A few thoughts for you about that ecosystem that lives inside every human being, the bacterial world that works with us to digest our food and to keep a healthy reign on the bugs and bacteria that can make us sick.
I heard someone ask the question recently,
“What do we know about how the food preservatives that are in so many processed foods effect our guts? Food preservatives are after all, put into food to prohibit the growth of bacteria, right? So what happens to your healthy gut bacteria when you consume them?
The answer (from a scientist) was, we don’t know.
That got me to thinking about the one thing that is most widely used to preserve things; sugar. You know when you store sugar, you don’t really have to make any efforts to keep bugs out of it because they won’t eat it. And we know that if we put enough sugar with something, like with fruit, to make jam, it keeps bacteria from growing and it can sit on a shelf for a long time. So what does heavy consumption of sugar do to our internal ecosystem?
Then I heard a question posed (on a TED talk), how many feet of sugar cane would you have to eat to equal the sugar in 34 ounces of Mountain Dew?
The answer, 8.5 feet. And of course if you ate that much sugar cane it would take a long time and you’d get a lot of fiber and minerals with it! I thought that was a great illustration for how we are dumping crazy amounts of a substance into our bodies that we were not designed to handle in a short time-frame and in those quantities.
On another tangent, I was doing some research on liver health, and learned that consuming a lot of sugar can cause liver damage, just like alcohol can. Think soft drinks.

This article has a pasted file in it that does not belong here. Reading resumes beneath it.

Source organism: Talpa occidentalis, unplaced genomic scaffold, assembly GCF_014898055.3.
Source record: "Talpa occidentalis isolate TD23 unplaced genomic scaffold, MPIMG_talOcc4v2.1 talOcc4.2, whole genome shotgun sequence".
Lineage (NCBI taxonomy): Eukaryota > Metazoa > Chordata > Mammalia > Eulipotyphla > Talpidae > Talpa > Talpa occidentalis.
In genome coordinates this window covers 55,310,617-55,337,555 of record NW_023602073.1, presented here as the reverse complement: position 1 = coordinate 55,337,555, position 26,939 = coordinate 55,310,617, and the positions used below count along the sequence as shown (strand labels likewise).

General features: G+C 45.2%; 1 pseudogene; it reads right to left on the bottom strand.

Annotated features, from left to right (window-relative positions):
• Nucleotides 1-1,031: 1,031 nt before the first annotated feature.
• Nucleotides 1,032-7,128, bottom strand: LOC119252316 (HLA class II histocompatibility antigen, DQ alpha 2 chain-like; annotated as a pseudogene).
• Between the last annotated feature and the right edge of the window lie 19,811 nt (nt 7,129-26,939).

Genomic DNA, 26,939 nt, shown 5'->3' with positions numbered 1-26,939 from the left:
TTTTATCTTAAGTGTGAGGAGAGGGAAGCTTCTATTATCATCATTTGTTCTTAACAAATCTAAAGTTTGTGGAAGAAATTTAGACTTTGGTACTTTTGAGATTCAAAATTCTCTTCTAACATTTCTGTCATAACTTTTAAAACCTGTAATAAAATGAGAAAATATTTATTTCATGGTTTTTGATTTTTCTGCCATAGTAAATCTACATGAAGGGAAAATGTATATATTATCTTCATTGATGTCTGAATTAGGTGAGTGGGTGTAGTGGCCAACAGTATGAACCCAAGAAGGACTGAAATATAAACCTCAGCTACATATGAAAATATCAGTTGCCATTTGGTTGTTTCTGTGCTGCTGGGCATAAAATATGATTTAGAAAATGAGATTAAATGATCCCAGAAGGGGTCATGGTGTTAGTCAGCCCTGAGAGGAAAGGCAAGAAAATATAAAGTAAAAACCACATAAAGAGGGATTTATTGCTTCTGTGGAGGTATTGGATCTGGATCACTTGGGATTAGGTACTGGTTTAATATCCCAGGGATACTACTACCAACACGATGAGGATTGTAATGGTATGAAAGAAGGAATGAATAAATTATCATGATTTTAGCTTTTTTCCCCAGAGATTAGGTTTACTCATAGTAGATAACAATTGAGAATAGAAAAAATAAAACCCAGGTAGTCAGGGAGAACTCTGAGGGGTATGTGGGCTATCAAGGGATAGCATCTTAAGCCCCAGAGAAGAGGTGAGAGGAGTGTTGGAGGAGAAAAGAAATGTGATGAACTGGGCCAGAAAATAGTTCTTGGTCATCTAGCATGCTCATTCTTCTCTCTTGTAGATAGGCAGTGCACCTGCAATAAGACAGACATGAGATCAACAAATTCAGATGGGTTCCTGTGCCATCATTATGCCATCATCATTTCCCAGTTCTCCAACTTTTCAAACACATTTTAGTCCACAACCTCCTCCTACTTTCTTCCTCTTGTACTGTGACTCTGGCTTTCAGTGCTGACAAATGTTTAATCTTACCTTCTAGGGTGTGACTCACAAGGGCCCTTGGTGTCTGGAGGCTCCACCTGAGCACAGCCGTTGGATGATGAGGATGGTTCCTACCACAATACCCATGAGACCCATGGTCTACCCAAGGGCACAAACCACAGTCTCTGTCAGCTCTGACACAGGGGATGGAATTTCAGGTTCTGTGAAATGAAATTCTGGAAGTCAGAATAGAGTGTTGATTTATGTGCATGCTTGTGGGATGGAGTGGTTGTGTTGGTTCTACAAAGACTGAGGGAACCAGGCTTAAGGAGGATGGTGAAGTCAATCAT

A few days after reading these studies, I came across others that claim that no study shows that our current standard American diet (SAD) is good for mental health. And in fact, the rates of mental illness are dramatically on the rise.
But there are studies that do bear out the common sense conclusion one might draw about the fact that a whole food diet lowers depression and anxiety. In fact, while medications don’t seem to be making the mental health problems we have as a society better on the whole, changing lifestyle and diet to a healthier, more active and whole version, does.
As Michael Pollan says, “Cheap food is an illusion.”
We pay for it one way or another. We can realize that nutrition matters and put some time and energy and resources into what we eat, or we can pay the cost of ill-health in hospital bills and drug costs and in the misery of living with preventable disease.
I hope you’ll love your guts and take good care of them by:
cutting out processed foods, especially refined sugars,
becoming more active,
spending more time outdoors and in nature, (spring is coming!)
and lowering the amount of stress in your daily life.
Gotta love feeling good!